I purchased him many years ago. I enjoyed his shielded eyes, his snubbed cigarette, his meaty arms. He seemed to be, for all intents and purposes, a stout fellow.
He looks healthy and swaggering, in a year when the western world was in despair. World War One was no longer a romantic journey, a cleansing of a society whose dreams had been cosseted for too long. The end of 1918 was gray and hungry – the attractive ennui of pre-war Europe had been replaced by the cynicism of hopelessness.
And yet this young man dared to stare into the sun, a masculine, muscular obstacle to its heat. He was either enjoying his basic training, or was trying to avoid it. He was ready. He was, as they say, spoiling for a fight.
However, he only had two months left – the war was a weary beast, and ready to die.
Camp Benning was established in October of 1918 – World War One would end in a month. The American Expeditionary Force had been streaming into France since June of the previous year. The following year, the year this brash American had his photo taken, was the year for fighting. Chateau-Thierry in May. Belleau Wood in June. The Aisne-Marne counter-offensive in July. St. Mihiel in September. The Meuse-Argonne offensive in September.
This soldier, this streetwise Doughboy posturing in front of his canvas tent, could be on his way to the Argonne Forest: to join conscientious objector-turned hero Sargent York. The Battle of Blanc Mont Ridge would last for all of October…perhaps he was on his way to Flanders. In November, Americans would be pushing towards the Meuse-Antwerp line; to the east they would be threatening Metz.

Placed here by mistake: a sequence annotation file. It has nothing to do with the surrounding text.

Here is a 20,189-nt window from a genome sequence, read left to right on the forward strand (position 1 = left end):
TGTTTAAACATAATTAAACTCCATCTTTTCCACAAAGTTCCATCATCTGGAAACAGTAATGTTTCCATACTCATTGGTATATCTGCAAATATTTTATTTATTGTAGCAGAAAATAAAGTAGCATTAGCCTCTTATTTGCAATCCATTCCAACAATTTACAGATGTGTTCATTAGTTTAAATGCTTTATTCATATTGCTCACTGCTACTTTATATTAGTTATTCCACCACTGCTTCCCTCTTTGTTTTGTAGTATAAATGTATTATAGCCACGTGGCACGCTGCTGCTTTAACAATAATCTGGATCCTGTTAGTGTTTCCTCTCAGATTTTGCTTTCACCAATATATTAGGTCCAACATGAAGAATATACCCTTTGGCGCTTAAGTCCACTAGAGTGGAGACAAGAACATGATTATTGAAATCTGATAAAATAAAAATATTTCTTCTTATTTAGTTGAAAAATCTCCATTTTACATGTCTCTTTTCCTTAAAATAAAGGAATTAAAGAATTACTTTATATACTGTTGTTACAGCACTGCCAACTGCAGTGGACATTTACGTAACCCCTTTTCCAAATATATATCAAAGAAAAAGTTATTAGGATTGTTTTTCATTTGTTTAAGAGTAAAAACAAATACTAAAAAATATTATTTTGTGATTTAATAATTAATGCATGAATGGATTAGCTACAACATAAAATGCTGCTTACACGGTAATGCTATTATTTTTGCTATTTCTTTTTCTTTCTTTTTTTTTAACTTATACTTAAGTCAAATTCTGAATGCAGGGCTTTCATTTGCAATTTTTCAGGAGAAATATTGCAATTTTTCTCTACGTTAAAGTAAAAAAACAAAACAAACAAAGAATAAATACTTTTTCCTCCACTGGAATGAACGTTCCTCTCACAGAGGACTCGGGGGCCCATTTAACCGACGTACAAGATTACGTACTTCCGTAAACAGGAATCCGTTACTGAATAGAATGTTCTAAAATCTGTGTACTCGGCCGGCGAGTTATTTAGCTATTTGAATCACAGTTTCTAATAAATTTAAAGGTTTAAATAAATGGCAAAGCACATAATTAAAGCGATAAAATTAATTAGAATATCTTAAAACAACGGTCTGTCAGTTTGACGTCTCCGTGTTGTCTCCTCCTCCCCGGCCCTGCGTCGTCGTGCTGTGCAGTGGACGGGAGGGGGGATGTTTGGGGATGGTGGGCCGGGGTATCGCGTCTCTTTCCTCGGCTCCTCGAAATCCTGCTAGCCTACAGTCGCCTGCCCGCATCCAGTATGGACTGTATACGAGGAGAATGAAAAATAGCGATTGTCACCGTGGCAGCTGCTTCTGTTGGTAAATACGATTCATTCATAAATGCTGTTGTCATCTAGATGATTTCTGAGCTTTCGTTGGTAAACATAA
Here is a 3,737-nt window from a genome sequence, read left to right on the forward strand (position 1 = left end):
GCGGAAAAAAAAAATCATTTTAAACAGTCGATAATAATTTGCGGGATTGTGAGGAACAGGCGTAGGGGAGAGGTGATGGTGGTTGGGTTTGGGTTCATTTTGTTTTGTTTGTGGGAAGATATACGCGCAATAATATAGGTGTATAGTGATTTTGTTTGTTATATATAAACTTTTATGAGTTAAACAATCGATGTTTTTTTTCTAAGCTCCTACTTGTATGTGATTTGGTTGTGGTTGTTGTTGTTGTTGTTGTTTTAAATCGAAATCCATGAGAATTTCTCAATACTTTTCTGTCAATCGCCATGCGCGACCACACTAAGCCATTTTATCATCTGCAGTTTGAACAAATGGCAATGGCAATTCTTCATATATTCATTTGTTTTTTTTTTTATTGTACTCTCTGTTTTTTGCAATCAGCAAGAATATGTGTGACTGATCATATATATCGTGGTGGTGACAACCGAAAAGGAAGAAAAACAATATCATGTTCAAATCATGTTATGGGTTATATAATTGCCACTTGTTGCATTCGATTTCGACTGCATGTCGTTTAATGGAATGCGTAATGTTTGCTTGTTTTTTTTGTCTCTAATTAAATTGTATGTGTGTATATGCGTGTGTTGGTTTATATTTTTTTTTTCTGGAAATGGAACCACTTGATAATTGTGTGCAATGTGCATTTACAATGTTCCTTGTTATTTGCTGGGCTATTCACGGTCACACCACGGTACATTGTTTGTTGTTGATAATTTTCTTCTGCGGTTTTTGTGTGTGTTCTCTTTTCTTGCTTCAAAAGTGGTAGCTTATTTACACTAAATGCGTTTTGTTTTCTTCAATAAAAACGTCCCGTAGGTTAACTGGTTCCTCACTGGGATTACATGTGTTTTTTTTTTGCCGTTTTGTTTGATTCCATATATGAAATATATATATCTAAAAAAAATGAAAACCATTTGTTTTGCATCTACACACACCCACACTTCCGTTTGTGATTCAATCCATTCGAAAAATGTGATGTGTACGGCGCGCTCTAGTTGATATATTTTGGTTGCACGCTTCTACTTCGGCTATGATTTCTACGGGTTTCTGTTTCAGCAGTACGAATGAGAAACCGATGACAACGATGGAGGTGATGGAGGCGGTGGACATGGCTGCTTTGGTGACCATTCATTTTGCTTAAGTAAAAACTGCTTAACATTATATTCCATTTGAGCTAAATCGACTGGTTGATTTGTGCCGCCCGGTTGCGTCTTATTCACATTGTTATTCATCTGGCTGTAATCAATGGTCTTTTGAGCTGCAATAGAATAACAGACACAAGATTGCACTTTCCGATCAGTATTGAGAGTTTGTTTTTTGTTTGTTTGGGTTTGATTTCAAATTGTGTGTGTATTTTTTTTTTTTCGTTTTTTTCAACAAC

There was much he could still do. He could do what nearly 120,000 other Americans did in less than two years, which was die. Like all the armies of that disenchanted war, the AEF stumbled onto unknown fields, like amiable warriors: ready for a good time at the terrible expense of the enemy. No matter what nationality, every volunteer wanted to be sure they could look up into war’s lowering sky before ‘the fun was over’. It was only supposed to last for six months, after all.
Now, four years later, men were still dying, and men were still eager to fight. Still stamping fear out as this young infantryman would presently stamp out his cigarette.
I do hope he never got the chance to go. It’s impossible to know where he went after the war had ended. Whatever happened to him, he is in a way kept safe – within these words, within the golden frame I keep him in – he continues to live.
Words and images. Every Veteran’s Day these are brought out. Every year poppies are worn; they are laid in bloody splendor at the bases of cenotaphs and grave sites. We remember the victims of conflict. We view the tomb of The Unknown Soldier with reverence and regret. Perhaps with a little anger as well, at this distant – or not so distant – courage and foolishness. And every November 11 we renew our vow to ‘Never Forget’.